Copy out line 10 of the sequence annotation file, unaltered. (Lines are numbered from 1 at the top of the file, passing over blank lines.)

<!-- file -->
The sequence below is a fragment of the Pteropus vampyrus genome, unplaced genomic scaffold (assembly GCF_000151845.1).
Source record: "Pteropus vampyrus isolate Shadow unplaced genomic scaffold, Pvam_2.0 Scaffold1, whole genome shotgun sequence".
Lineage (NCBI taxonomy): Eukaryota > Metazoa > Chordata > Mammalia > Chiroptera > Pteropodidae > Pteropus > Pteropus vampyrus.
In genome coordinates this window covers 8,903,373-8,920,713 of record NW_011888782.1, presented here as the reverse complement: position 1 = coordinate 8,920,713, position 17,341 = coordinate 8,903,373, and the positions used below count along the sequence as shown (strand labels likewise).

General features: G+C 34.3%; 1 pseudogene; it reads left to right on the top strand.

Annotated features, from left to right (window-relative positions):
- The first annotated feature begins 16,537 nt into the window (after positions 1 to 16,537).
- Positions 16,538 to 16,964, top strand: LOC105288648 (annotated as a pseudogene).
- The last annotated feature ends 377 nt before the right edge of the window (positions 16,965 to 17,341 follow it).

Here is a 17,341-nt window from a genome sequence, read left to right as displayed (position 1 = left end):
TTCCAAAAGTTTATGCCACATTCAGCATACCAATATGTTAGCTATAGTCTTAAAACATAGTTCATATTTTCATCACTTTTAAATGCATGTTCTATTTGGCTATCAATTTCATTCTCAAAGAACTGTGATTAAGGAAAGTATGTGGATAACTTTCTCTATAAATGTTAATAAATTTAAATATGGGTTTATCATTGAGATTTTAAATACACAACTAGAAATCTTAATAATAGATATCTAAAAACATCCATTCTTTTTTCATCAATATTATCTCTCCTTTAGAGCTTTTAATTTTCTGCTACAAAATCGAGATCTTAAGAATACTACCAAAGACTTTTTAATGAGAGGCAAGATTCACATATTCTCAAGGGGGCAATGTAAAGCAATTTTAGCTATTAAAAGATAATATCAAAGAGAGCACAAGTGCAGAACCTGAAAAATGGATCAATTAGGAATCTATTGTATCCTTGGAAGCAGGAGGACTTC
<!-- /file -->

Here is a 17,341-nt window from a genome sequence, read left to right as displayed (position 1 = left end):